Trim Level Breakdown.

The 350Z was outfitted with a variety of differing trim level options and here are the one's actually worth spending the extra money for. At the very bottom is obviously your base model 350Z, these are the only ones really worth "avoiding" as there was no cruise control and they came with a factory open differential. Next is the cluster of Enthusiast, Performance, and Touring, all of these options came equipped with cruise and a Viscous Limited Slip Differential, in addition there was the choice of cloth or leather seats, a factory built in navigation system, and other odds and ends but all of these are going to basically be the same and well worth their value. Moving a significant step up is the Track trim level of the 350Z which saw the addition of 4 piston front brembos and 2 piston rear brembos and 18" Rays Wheels. This is 1000% a trim level you should look for as the factory standard brakes leave somthing to be desired and the rays stocks look so much better than the standard OEM Wheel design. Finally we get to the NISMO package (pictured above) this was limited to 1,613 and is a track spec 350 with a body-kit exterior wise. Interior wise you get one off Nismo-specific seats in a red and black design along with a celebratory plaque telling you which one of the 1,613 NISMO's is yours.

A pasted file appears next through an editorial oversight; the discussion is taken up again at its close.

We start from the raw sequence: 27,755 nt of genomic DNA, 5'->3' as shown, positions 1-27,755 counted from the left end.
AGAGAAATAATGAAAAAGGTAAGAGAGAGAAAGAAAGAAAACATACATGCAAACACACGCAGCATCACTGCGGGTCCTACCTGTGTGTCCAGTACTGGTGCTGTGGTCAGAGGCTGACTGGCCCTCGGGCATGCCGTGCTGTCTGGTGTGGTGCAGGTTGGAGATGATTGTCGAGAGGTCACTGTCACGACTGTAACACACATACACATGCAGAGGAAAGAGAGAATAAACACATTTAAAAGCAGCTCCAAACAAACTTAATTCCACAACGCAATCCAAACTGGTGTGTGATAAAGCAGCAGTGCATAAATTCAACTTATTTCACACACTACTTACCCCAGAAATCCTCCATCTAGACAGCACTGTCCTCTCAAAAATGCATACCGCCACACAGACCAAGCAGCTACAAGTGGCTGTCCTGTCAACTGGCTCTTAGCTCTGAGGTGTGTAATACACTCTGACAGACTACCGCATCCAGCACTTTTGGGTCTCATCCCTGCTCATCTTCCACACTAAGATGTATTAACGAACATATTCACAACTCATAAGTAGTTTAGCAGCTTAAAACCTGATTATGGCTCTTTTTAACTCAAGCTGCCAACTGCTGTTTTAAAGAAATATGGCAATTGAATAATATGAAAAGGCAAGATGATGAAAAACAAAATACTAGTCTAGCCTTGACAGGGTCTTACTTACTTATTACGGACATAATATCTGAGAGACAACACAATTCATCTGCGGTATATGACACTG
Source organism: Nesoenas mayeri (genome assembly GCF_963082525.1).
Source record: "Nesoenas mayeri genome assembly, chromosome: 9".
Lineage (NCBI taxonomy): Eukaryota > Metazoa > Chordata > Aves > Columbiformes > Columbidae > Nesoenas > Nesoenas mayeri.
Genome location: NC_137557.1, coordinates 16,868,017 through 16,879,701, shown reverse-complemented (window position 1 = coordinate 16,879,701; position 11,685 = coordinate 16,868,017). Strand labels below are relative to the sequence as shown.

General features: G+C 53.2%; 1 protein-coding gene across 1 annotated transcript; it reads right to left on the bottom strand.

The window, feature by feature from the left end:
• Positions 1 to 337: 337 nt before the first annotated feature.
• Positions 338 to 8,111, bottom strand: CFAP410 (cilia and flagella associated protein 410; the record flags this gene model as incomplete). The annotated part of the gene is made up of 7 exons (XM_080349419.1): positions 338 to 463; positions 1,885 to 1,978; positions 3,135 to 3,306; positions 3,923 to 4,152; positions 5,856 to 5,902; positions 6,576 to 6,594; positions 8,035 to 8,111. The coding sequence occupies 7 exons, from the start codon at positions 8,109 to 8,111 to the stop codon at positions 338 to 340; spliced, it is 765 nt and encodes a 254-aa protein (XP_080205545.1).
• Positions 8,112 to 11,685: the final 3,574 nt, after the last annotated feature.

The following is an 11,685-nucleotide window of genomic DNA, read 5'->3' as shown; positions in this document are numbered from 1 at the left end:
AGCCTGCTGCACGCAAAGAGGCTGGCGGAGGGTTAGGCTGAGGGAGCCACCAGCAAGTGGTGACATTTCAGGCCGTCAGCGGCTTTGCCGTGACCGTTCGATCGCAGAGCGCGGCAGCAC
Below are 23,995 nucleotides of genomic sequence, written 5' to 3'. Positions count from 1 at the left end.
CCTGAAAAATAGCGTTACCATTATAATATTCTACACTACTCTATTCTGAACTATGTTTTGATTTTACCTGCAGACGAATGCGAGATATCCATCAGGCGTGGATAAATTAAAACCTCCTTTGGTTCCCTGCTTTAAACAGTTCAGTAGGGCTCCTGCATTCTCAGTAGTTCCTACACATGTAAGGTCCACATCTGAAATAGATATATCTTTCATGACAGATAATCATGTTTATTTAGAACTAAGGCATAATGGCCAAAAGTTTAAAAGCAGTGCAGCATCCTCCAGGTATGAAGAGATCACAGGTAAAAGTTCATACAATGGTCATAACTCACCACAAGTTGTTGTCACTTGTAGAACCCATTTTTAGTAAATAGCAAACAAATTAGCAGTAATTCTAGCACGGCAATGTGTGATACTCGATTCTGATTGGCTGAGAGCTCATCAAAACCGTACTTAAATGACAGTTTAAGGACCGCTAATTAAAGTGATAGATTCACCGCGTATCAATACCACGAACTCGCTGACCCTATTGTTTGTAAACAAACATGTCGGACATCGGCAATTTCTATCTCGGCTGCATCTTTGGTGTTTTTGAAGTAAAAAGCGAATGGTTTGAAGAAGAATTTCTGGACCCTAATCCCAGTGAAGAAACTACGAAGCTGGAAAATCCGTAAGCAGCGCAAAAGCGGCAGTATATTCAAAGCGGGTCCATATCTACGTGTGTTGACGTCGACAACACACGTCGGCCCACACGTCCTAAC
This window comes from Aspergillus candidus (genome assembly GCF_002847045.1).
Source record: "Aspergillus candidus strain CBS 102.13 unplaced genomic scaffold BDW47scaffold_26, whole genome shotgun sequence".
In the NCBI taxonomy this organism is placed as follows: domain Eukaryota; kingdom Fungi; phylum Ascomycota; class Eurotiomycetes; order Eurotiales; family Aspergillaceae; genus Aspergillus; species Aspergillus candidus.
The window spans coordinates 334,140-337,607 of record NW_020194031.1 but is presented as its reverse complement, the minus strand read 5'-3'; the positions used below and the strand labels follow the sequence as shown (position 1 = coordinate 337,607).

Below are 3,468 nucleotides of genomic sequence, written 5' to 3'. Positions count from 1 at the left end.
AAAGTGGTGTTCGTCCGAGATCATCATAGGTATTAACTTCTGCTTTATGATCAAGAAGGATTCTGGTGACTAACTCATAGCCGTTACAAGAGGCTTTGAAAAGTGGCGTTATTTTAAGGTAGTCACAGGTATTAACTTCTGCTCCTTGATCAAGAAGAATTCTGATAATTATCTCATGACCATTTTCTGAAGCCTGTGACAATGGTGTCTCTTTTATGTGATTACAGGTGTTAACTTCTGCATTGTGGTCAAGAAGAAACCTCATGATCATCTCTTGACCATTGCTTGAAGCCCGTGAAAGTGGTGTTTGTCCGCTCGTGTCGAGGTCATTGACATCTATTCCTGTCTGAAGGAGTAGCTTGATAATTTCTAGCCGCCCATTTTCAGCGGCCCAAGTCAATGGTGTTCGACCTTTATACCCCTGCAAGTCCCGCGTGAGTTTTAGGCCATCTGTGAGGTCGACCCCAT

Interior wise comparing '03-'06 against '07+ you get a slightly redesigned center console consisting of an additional two cupholders but that's really the only thing to note.

Things to look out for.